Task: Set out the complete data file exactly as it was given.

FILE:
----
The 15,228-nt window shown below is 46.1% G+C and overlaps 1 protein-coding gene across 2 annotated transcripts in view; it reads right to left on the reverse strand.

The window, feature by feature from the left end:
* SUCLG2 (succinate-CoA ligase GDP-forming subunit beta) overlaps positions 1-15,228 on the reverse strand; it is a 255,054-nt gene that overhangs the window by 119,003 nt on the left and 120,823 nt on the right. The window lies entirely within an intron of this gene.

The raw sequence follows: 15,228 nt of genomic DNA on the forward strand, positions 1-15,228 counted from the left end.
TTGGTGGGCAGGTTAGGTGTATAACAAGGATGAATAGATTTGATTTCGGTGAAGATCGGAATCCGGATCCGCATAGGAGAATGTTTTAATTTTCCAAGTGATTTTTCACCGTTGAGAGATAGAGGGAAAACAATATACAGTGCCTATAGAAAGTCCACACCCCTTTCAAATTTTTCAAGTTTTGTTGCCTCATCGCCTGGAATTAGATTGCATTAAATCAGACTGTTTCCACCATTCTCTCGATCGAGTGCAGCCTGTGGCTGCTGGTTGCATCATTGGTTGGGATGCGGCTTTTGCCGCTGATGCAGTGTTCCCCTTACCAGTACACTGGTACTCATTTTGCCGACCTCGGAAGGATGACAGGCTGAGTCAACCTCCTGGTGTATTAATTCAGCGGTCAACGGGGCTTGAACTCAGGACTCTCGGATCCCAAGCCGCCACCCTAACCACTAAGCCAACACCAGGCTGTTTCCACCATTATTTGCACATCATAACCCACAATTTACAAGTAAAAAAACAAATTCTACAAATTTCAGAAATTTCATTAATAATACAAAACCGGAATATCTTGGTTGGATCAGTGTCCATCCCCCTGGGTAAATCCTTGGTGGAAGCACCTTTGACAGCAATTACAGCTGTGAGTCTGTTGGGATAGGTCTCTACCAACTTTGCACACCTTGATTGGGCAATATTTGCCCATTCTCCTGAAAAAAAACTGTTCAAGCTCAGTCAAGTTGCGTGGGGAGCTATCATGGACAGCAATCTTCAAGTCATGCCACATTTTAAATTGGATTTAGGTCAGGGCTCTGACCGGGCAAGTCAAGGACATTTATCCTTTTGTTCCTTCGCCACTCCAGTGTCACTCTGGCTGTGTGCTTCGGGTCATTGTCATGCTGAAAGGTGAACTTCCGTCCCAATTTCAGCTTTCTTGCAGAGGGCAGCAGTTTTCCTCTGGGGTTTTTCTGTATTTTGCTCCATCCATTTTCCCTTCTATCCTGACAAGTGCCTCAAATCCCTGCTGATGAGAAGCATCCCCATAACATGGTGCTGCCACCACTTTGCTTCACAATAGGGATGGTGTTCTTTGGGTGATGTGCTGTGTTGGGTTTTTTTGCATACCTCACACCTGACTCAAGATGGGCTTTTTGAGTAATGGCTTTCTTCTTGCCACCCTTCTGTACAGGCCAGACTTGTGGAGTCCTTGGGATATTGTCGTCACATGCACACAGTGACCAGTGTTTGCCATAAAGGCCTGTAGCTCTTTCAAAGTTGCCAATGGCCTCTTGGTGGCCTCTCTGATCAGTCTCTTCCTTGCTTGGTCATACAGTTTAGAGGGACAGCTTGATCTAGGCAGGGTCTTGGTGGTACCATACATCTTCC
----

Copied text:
The 15,228-nt window shown below is 46.1% G+C and overlaps 1 protein-coding gene across 2 annotated transcripts in view; it reads right to left on the reverse strand.

The window, feature by feature from the left end:
* SUCLG2 (succinate-CoA ligase GDP-forming subunit beta) overlaps positions 1-15,228 on the reverse strand; it is a 255,054-nt gene that overhangs the window by 119,003 nt on the left and 120,823 nt on the right. The window lies entirely within an intron of this gene.

The raw sequence follows: 15,228 nt of genomic DNA on the forward strand, positions 1-15,228 counted from the left end.
TTGGTGGGCAGGTTAGGTGTATAACAAGGATGAATAGATTTGATTTCGGTGAAGATCGGAATCCGGATCCGCATAGGAGAATGTTTTAATTTTCCAAGTGATTTTTCACCGTTGAGAGATAGAGGGAAAACAATATACAGTGCCTATAGAAAGTCCACACCCCTTTCAAATTTTTCAAGTTTTGTTGCCTCATCGCCTGGAATTAGATTGCATTAAATCAGACTGTTTCCACCATTCTCTCGATCGAGTGCAGCCTGTGGCTGCTGGTTGCATCATTGGTTGGGATGCGGCTTTTGCCGCTGATGCAGTGTTCCCCTTACCAGTACACTGGTACTCATTTTGCCGACCTCGGAAGGATGACAGGCTGAGTCAACCTCCTGGTGTATTAATTCAGCGGTCAACGGGGCTTGAACTCAGGACTCTCGGATCCCAAGCCGCCACCCTAACCACTAAGCCAACACCAGGCTGTTTCCACCATTATTTGCACATCATAACCCACAATTTACAAGTAAAAAAACAAATTCTACAAATTTCAGAAATTTCATTAATAATACAAAACCGGAATATCTTGGTTGGATCAGTGTCCATCCCCCTGGGTAAATCCTTGGTGGAAGCACCTTTGACAGCAATTACAGCTGTGAGTCTGTTGGGATAGGTCTCTACCAACTTTGCACACCTTGATTGGGCAATATTTGCCCATTCTCCTGAAAAAAAACTGTTCAAGCTCAGTCAAGTTGCGTGGGGAGCTATCATGGACAGCAATCTTCAAGTCATGCCACATTTTAAATTGGATTTAGGTCAGGGCTCTGACCGGGCAAGTCAAGGACATTTATCCTTTTGTTCCTTCGCCACTCCAGTGTCACTCTGGCTGTGTGCTTCGGGTCATTGTCATGCTGAAAGGTGAACTTCCGTCCCAATTTCAGCTTTCTTGCAGAGGGCAGCAGTTTTCCTCTGGGGTTTTTCTGTATTTTGCTCCATCCATTTTCCCTTCTATCCTGACAAGTGCCTCAAATCCCTGCTGATGAGAAGCATCCCCATAACATGGTGCTGCCACCACTTTGCTTCACAATAGGGATGGTGTTCTTTGGGTGATGTGCTGTGTTGGGTTTTTTTGCATACCTCACACCTGACTCAAGATGGGCTTTTTGAGTAATGGCTTTCTTCTTGCCACCCTTCTGTACAGGCCAGACTTGTGGAGTCCTTGGGATATTGTCGTCACATGCACACAGTGACCAGTGTTTGCCATAAAGGCCTGTAGCTCTTTCAAAGTTGCCAATGGCCTCTTGGTGGCCTCTCTGATCAGTCTCTTCCTTGCTTGGTCATACAGTTTAGAGGGACAGCTTGATCTAGGCAGGGTCTTGGTGGTACCATACATCTTCC